Answer/Quote: “During the first year of…program operation, we learned that it is unrealistic to expect teachers to master many comprehensive instructional strategies and be able to use them in even a routine manner in the classroom. We found ourselves agreeing with Joyce and Showers, who state that training teachers to master even a relatively simple instructional strategy will probably take as much as 20 to 30 hours of studying the theory and research literature, at least 15 to 20 times observing the strategy being modeled using different types of learners and various content material and 10 to 15 times practicing the strategy with peers or small groups of students while being guided or coached (Joyce and Showers, 1982).”
“Therefore, we chose only two basic comprehension strategies that had a strong research and theoretical base, Russell Stauffer’s Directed Reading-Thinking Strategy or DR-TA (Stauffer. 1960) and Donna Ogle’s Know-Want to Know-Learn strategy or K-W-L (Ogle 1986).” P. 506.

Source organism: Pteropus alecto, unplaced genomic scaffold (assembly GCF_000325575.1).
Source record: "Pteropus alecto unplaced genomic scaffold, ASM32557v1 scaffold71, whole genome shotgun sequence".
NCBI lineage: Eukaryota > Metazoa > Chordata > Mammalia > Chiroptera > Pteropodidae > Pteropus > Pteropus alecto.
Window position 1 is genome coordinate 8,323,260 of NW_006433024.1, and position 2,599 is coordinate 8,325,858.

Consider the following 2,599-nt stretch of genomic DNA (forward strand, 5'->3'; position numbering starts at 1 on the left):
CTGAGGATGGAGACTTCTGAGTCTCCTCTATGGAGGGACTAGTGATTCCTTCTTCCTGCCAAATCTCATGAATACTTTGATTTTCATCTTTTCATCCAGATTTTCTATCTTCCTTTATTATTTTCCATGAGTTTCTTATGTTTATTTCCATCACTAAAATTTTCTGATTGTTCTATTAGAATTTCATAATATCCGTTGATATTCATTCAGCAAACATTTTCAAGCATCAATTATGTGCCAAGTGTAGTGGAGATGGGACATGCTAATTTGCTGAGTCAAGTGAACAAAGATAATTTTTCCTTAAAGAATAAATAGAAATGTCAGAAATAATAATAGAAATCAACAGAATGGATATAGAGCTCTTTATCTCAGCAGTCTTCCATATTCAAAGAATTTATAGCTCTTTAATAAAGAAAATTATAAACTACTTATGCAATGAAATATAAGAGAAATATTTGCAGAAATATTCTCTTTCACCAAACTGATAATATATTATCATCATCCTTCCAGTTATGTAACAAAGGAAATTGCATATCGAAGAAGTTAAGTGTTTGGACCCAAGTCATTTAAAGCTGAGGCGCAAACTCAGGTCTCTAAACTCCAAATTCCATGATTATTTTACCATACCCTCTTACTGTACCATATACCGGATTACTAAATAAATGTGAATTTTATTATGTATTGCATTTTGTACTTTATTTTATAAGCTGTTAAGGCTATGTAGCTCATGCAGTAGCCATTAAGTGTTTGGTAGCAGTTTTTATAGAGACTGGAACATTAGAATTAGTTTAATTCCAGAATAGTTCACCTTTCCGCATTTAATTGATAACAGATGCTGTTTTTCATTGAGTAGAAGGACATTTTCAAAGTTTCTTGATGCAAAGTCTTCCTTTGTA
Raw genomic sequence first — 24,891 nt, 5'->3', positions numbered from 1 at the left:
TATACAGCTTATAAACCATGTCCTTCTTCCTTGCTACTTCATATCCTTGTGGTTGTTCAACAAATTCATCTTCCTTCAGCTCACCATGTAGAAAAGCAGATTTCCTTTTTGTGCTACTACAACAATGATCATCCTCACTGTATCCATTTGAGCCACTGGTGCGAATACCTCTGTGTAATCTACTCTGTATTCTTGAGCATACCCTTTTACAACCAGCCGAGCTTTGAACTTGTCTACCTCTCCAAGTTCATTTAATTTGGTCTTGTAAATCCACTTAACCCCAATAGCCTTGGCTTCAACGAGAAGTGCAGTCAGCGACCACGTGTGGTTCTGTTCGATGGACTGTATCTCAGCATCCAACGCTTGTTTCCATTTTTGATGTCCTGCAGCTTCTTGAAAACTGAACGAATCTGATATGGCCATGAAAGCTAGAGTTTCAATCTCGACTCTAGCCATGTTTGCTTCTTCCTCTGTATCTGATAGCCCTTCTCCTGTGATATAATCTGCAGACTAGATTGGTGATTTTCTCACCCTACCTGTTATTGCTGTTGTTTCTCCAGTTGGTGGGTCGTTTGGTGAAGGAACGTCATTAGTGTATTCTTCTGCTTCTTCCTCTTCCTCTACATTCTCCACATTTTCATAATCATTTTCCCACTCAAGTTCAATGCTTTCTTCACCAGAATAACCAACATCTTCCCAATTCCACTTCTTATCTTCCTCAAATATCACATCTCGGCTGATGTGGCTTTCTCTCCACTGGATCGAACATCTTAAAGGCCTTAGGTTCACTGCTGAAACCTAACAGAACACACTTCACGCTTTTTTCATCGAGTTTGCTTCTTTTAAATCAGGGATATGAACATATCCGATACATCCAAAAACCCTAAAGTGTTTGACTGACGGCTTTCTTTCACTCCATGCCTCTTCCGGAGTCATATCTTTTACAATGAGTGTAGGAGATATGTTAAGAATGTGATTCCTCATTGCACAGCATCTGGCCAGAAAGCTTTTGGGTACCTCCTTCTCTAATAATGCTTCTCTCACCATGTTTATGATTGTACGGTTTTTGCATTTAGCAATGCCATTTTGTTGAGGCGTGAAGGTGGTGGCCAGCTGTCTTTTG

Comment: The article does not really explain these two strategies. Stauffer’s DR-TA includes surveying the textbook chapter by reading the title and sub-titles, reading the first and last paragraphs, and reading the first sentence of each intermediate paragraph, discussing what has been learned and then raising questions about what the readers want to know.
The K-W-L method has the students completing three columns on a sheet of paper: What the student knows already about the topic, wants to know about the topic, and, after reading, what has been learned about the topic.
Although the sequence of learning the strategy is thorough, teachers are not dumb. They will undoubtedly learn to use the strategies at different speeds and with different needs with regard to practice. RayS.
Title: “CCD: A Model Comprehension Program for Changing Thinking and Instruction.” JE George, P Moley and DS Ogle. Journal of Reading (April 1992), 564-570.